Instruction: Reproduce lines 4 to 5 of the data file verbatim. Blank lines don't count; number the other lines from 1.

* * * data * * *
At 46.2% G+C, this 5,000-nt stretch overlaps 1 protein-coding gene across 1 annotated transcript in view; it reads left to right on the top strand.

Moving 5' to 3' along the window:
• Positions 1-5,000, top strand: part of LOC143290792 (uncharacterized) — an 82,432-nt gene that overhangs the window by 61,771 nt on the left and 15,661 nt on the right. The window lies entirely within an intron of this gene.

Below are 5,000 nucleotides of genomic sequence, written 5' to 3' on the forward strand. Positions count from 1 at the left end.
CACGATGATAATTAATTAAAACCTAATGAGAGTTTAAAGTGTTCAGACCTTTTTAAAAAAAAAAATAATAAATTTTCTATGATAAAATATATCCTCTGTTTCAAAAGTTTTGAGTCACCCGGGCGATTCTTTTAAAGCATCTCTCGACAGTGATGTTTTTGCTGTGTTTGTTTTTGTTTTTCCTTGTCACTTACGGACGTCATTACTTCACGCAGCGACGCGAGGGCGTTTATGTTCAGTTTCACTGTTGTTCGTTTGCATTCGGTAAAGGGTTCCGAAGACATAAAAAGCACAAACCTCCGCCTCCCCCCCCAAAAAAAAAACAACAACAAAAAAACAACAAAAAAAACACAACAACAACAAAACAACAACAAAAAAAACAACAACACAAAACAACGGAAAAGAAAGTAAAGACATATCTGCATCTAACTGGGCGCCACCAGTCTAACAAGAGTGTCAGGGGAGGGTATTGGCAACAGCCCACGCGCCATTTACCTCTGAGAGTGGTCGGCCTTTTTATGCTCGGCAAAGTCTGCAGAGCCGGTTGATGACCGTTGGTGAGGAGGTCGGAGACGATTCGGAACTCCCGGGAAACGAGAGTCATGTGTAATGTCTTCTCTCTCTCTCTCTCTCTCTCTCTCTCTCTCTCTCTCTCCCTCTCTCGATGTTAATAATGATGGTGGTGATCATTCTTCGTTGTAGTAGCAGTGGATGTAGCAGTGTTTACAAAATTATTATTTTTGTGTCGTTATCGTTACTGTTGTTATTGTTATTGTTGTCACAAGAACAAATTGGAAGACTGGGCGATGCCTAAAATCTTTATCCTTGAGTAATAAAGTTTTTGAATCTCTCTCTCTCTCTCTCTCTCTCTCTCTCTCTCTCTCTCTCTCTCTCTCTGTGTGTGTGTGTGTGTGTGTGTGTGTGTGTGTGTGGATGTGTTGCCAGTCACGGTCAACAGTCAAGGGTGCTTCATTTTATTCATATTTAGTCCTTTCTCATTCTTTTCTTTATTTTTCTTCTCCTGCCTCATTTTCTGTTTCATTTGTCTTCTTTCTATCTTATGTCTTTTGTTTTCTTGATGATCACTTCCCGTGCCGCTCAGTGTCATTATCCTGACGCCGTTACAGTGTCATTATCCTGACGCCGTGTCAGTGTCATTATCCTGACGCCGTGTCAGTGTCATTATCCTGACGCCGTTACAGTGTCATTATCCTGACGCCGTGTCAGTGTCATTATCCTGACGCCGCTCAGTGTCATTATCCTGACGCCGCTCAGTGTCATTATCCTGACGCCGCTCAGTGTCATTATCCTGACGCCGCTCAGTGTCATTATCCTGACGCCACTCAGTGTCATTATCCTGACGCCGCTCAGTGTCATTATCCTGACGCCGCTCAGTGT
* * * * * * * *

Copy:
Below are 5,000 nucleotides of genomic sequence, written 5' to 3' on the forward strand. Positions count from 1 at the left end.
CACGATGATAATTAATTAAAACCTAATGAGAGTTTAAAGTGTTCAGACCTTTTTAAAAAAAAAAATAATAAATTTTCTATGATAAAATATATCCTCTGTTTCAAAAGTTTTGAGTCACCCGGGCGATTCTTTTAAAGCATCTCTCGACAGTGATGTTTTTGCTGTGTTTGTTTTTGTTTTTCCTTGTCACTTACGGACGTCATTACTTCACGCAGCGACGCGAGGGCGTTTATGTTCAGTTTCACTGTTGTTCGTTTGCATTCGGTAAAGGGTTCCGAAGACATAAAAAGCACAAACCTCCGCCTCCCCCCCCAAAAAAAAAACAACAACAAAAAAACAACAAAAAAAACACAACAACAACAAAACAACAACAAAAAAAACAACAACACAAAACAACGGAAAAGAAAGTAAAGACATATCTGCATCTAACTGGGCGCCACCAGTCTAACAAGAGTGTCAGGGGAGGGTATTGGCAACAGCCCACGCGCCATTTACCTCTGAGAGTGGTCGGCCTTTTTATGCTCGGCAAAGTCTGCAGAGCCGGTTGATGACCGTTGGTGAGGAGGTCGGAGACGATTCGGAACTCCCGGGAAACGAGAGTCATGTGTAATGTCTTCTCTCTCTCTCTCTCTCTCTCTCTCTCTCTCTCTCTCTCCCTCTCTCGATGTTAATAATGATGGTGGTGATCATTCTTCGTTGTAGTAGCAGTGGATGTAGCAGTGTTTACAAAATTATTATTTTTGTGTCGTTATCGTTACTGTTGTTATTGTTATTGTTGTCACAAGAACAAATTGGAAGACTGGGCGATGCCTAAAATCTTTATCCTTGAGTAATAAAGTTTTTGAATCTCTCTCTCTCTCTCTCTCTCTCTCTCTCTCTCTCTCTCTCTCTCTCTCTGTGTGTGTGTGTGTGTGTGTGTGTGTGTGTGTGTGGATGTGTTGCCAGTCACGGTCAACAGTCAAGGGTGCTTCATTTTATTCATATTTAGTCCTTTCTCATTCTTTTCTTTATTTTTCTTCTCCTGCCTCATTTTCTGTTTCATTTGTCTTCTTTCTATCTTATGTCTTTTGTTTTCTTGATGATCACTTCCCGTGCCGCTCAGTGTCATTATCCTGACGCCGTTACAGTGTCATTATCCTGACGCCGTGTCAGTGTCATTATCCTGACGCCGTGTCAGTGTCATTATCCTGACGCCGTTACAGTGTCATTATCCTGACGCCGTGTCAGTGTCATTATCCTGACGCCGCTCAGTGTCATTATCCTGACGCCGCTCAGTGTCATTATCCTGACGCCGCTCAGTGTCATTATCCTGACGCCGCTCAGTGTCATTATCCTGACGCCACTCAGTGTCATTATCCTGACGCCGCTCAGTGTCATTATCCTGACGCCGCTCAGTGT